Decreased flexibility.

Hamstrings: Because the hamstrings cross the knee joint, if they are tight, they will cause undue pressure at the back of the knee. This pressure then translates to pain at the patella.

Quads: If the quads are tight, they can contribute to a change in resting patellar alignment (see #3: patella alta above) and thus a change in patellar tracking.

ITB: The iliotibial band, located along the outside or lateral hip, has fibers that connect directly to the patella. If it’s tight, it can pull the patella laterally, again causing changes in tracking within the groove.

Common Symptoms of Runner’s Knee:

Gradual onset, worsening over time.

Typically runner’s knee symptoms begin gradually. You may only notice them with activity at first. If symptoms are left untreated, they will only worsen with time. You may begin to notice symptoms at rest or after a brief period of rest. Some runners experience no pain while running but have pain after finishing their run. This does not mean that running “through” it is a good idea!!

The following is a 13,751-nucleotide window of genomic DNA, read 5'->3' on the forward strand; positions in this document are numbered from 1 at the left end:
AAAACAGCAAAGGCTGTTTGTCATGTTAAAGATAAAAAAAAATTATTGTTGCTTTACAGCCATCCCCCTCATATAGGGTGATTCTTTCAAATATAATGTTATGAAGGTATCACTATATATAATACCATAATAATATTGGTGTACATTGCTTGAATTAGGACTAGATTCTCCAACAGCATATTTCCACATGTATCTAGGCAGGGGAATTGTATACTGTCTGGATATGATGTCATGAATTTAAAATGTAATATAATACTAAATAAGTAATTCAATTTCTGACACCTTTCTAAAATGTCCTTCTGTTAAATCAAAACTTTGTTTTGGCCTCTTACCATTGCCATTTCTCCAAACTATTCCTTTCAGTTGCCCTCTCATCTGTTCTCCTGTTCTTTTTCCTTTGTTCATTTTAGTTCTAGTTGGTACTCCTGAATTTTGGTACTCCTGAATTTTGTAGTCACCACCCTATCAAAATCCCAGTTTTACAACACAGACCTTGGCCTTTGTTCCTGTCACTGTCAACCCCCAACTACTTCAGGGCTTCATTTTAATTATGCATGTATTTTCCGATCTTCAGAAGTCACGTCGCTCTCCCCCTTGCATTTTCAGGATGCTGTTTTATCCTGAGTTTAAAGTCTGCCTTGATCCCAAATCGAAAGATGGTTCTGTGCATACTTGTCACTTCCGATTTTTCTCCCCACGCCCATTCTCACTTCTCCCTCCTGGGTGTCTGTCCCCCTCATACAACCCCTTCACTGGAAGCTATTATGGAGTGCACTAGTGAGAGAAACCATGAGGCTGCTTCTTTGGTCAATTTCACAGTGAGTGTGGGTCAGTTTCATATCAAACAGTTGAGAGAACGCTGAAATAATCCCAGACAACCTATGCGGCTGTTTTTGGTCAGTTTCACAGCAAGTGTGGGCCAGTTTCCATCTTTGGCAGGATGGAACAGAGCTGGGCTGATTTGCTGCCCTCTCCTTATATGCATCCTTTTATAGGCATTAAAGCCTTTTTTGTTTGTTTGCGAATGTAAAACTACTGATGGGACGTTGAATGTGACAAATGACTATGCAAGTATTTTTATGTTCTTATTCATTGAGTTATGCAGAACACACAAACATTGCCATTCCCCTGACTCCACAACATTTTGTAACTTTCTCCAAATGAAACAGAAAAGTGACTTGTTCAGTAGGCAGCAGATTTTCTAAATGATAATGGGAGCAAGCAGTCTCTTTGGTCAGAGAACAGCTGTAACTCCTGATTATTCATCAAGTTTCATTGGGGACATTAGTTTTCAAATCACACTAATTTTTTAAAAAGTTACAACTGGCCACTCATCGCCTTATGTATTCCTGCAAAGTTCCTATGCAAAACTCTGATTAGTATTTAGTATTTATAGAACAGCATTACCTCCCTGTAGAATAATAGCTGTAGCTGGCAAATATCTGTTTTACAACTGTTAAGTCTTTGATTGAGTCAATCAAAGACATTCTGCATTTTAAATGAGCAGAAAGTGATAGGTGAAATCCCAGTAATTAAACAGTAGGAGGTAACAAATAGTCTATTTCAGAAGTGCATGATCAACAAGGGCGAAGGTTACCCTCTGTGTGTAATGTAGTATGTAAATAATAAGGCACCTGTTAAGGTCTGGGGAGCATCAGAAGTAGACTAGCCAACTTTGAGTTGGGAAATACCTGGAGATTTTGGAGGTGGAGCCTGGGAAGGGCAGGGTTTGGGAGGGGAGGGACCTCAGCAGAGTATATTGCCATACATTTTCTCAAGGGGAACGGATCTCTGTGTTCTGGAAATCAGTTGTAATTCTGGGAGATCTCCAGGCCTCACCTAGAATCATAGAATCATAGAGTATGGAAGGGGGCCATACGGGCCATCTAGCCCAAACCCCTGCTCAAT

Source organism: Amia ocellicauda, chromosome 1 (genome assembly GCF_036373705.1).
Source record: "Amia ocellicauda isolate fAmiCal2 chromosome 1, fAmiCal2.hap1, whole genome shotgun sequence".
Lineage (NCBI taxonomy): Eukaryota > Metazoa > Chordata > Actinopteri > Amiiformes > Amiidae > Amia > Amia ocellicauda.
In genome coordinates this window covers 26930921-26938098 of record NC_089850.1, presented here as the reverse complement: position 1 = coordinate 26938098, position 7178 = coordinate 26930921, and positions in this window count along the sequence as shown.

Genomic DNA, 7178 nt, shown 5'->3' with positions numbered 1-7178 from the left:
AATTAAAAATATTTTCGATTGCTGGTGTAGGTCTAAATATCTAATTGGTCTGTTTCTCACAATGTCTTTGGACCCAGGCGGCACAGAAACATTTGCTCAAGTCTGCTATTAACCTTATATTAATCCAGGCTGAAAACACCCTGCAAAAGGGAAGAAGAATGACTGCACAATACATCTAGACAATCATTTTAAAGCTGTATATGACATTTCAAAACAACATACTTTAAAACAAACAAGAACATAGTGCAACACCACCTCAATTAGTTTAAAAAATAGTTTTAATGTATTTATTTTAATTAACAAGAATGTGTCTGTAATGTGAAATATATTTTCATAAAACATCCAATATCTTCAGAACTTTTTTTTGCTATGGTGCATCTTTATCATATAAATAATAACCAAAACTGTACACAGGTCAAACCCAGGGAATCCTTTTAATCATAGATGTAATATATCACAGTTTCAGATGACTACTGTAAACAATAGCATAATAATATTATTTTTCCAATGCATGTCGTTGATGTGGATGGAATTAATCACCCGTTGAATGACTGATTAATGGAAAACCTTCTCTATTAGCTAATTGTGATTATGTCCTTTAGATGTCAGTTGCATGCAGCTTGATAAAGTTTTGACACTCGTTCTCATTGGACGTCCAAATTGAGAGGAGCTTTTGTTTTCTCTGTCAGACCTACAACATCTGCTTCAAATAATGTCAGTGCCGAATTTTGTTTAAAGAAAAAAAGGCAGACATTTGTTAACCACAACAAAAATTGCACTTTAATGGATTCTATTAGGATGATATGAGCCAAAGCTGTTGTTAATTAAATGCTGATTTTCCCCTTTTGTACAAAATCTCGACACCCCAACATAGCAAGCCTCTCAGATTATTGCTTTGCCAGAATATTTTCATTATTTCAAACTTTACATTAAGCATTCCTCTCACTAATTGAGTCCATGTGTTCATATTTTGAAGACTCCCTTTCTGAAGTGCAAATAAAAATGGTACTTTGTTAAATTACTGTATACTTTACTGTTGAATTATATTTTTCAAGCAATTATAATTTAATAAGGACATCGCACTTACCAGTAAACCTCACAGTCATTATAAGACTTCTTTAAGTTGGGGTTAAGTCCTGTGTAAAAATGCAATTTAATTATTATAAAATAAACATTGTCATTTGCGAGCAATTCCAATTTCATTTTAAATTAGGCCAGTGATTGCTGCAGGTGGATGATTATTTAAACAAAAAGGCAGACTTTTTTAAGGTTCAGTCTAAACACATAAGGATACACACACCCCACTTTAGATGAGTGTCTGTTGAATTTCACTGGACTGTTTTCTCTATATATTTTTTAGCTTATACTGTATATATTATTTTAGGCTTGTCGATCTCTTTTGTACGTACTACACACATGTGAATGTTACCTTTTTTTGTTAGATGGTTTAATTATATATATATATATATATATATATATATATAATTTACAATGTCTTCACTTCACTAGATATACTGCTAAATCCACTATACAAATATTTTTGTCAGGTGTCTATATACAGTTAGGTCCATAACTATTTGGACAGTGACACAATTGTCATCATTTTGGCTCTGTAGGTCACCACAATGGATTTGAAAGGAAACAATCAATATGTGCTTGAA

Funny noises coming from your knee.

Common symptoms include clicking, popping, or grinding under or in front of the knee cap. This can either be due to the patella not sitting in the trochlear groove properly during motion of the knee. Or, it can be due to the cartilaginous under surface of the patella rubbing, or grinding, on the femur (as with poor tracking).

Pain with activities that load or bend the knee.

Activities that are often painful include squatting, lunging, and doing the stairs. Most of the time it’s more painful when descending the stairs than it is ascending.

Start up pain.

You may not have pain at rest, however after sitting for a while, especially with the knee in a bent position, you might have pain for the first several steps upon rising.

Resting pain.

As symptoms worsen, you may have less and less tolerance for sitting for prolonged periods. Many report that they are unable to sit through a movie or take long car rides. If left untreated, your sitting tolerance time may decrease over time.

How to treat Runner’s Knee and Get back to Running:


First and foremost, REST!! Stop the aggravating activity or activities. If running is causing you knee soreness, you need to stop. If long walks or doing the stairs multiple times a day is increasing your pain, you need to decrease these as much as possible.